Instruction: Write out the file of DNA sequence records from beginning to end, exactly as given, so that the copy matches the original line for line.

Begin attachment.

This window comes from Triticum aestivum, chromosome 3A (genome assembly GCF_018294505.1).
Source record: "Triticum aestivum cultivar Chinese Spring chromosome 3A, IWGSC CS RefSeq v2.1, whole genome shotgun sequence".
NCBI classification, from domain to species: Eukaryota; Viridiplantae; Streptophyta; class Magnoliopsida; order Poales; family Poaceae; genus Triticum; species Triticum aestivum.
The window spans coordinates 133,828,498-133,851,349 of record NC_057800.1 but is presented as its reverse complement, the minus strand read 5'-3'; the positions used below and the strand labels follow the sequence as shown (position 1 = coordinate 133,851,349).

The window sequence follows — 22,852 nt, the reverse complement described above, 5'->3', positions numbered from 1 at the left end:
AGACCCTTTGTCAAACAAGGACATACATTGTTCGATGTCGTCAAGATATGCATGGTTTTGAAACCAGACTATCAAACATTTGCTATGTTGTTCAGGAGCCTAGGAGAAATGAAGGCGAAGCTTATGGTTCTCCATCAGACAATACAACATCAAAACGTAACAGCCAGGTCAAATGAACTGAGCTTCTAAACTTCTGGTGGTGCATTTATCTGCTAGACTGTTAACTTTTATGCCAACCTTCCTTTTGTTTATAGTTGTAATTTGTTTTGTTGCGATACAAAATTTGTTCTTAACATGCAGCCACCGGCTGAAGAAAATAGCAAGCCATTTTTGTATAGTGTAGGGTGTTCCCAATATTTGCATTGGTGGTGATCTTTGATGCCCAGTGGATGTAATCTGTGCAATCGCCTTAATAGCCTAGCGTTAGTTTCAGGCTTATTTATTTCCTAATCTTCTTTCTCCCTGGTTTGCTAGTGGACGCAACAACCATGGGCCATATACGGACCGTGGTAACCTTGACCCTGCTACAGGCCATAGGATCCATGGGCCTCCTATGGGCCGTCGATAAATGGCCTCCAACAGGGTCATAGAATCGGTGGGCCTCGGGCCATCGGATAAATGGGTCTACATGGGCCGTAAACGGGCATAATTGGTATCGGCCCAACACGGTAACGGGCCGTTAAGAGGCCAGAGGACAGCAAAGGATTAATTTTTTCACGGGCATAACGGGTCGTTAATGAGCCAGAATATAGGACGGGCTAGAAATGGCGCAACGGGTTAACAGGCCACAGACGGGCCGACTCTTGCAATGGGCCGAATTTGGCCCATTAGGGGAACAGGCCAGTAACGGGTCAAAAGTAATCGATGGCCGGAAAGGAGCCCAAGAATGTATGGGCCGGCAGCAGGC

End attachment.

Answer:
This window comes from Triticum aestivum, chromosome 3A (genome assembly GCF_018294505.1).
Source record: "Triticum aestivum cultivar Chinese Spring chromosome 3A, IWGSC CS RefSeq v2.1, whole genome shotgun sequence".
NCBI classification, from domain to species: Eukaryota; Viridiplantae; Streptophyta; class Magnoliopsida; order Poales; family Poaceae; genus Triticum; species Triticum aestivum.
The window spans coordinates 133,828,498-133,851,349 of record NC_057800.1 but is presented as its reverse complement, the minus strand read 5'-3'; the positions used below and the strand labels follow the sequence as shown (position 1 = coordinate 133,851,349).

The window sequence follows — 22,852 nt, the reverse complement described above, 5'->3', positions numbered from 1 at the left end:
AGACCCTTTGTCAAACAAGGACATACATTGTTCGATGTCGTCAAGATATGCATGGTTTTGAAACCAGACTATCAAACATTTGCTATGTTGTTCAGGAGCCTAGGAGAAATGAAGGCGAAGCTTATGGTTCTCCATCAGACAATACAACATCAAAACGTAACAGCCAGGTCAAATGAACTGAGCTTCTAAACTTCTGGTGGTGCATTTATCTGCTAGACTGTTAACTTTTATGCCAACCTTCCTTTTGTTTATAGTTGTAATTTGTTTTGTTGCGATACAAAATTTGTTCTTAACATGCAGCCACCGGCTGAAGAAAATAGCAAGCCATTTTTGTATAGTGTAGGGTGTTCCCAATATTTGCATTGGTGGTGATCTTTGATGCCCAGTGGATGTAATCTGTGCAATCGCCTTAATAGCCTAGCGTTAGTTTCAGGCTTATTTATTTCCTAATCTTCTTTCTCCCTGGTTTGCTAGTGGACGCAACAACCATGGGCCATATACGGACCGTGGTAACCTTGACCCTGCTACAGGCCATAGGATCCATGGGCCTCCTATGGGCCGTCGATAAATGGCCTCCAACAGGGTCATAGAATCGGTGGGCCTCGGGCCATCGGATAAATGGGTCTACATGGGCCGTAAACGGGCATAATTGGTATCGGCCCAACACGGTAACGGGCCGTTAAGAGGCCAGAGGACAGCAAAGGATTAATTTTTTCACGGGCATAACGGGTCGTTAATGAGCCAGAATATAGGACGGGCTAGAAATGGCGCAACGGGTTAACAGGCCACAGACGGGCCGACTCTTGCAATGGGCCGAATTTGGCCCATTAGGGGAACAGGCCAGTAACGGGTCAAAAGTAATCGATGGCCGGAAAGGAGCCCAAGAATGTATGGGCCGGCAGCAGGC